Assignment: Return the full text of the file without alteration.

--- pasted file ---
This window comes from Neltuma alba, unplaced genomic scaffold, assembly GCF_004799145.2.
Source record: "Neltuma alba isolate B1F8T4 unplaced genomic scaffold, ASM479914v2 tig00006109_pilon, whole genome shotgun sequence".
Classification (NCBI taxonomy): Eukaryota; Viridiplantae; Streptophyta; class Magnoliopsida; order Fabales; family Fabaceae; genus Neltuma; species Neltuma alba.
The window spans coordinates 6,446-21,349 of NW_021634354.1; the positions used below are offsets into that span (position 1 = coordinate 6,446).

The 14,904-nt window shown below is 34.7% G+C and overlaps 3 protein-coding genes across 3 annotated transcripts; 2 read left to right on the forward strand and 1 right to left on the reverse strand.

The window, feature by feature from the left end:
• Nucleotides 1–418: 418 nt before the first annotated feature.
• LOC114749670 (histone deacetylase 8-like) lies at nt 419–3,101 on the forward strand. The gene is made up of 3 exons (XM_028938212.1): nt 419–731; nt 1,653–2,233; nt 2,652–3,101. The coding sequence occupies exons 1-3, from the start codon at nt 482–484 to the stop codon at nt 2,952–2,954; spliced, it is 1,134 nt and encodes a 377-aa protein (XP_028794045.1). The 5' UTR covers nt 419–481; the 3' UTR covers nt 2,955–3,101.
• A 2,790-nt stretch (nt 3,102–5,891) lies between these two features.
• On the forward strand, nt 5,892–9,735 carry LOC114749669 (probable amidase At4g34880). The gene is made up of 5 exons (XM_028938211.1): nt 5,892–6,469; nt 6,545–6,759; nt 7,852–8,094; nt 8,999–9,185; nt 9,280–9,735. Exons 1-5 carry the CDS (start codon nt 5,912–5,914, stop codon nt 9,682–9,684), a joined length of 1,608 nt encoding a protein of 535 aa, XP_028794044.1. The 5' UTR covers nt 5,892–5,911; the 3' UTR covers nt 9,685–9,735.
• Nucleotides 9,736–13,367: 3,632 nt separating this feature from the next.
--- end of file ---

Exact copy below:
This window comes from Neltuma alba, unplaced genomic scaffold, assembly GCF_004799145.2.
Source record: "Neltuma alba isolate B1F8T4 unplaced genomic scaffold, ASM479914v2 tig00006109_pilon, whole genome shotgun sequence".
Classification (NCBI taxonomy): Eukaryota; Viridiplantae; Streptophyta; class Magnoliopsida; order Fabales; family Fabaceae; genus Neltuma; species Neltuma alba.
The window spans coordinates 6,446-21,349 of NW_021634354.1; the positions used below are offsets into that span (position 1 = coordinate 6,446).

The 14,904-nt window shown below is 34.7% G+C and overlaps 3 protein-coding genes across 3 annotated transcripts; 2 read left to right on the forward strand and 1 right to left on the reverse strand.

The window, feature by feature from the left end:
• Nucleotides 1–418: 418 nt before the first annotated feature.
• LOC114749670 (histone deacetylase 8-like) lies at nt 419–3,101 on the forward strand. The gene is made up of 3 exons (XM_028938212.1): nt 419–731; nt 1,653–2,233; nt 2,652–3,101. The coding sequence occupies exons 1-3, from the start codon at nt 482–484 to the stop codon at nt 2,952–2,954; spliced, it is 1,134 nt and encodes a 377-aa protein (XP_028794045.1). The 5' UTR covers nt 419–481; the 3' UTR covers nt 2,955–3,101.
• A 2,790-nt stretch (nt 3,102–5,891) lies between these two features.
• On the forward strand, nt 5,892–9,735 carry LOC114749669 (probable amidase At4g34880). The gene is made up of 5 exons (XM_028938211.1): nt 5,892–6,469; nt 6,545–6,759; nt 7,852–8,094; nt 8,999–9,185; nt 9,280–9,735. Exons 1-5 carry the CDS (start codon nt 5,912–5,914, stop codon nt 9,682–9,684), a joined length of 1,608 nt encoding a protein of 535 aa, XP_028794044.1. The 5' UTR covers nt 5,892–5,911; the 3' UTR covers nt 9,685–9,735.
• Nucleotides 9,736–13,367: 3,632 nt separating this feature from the next.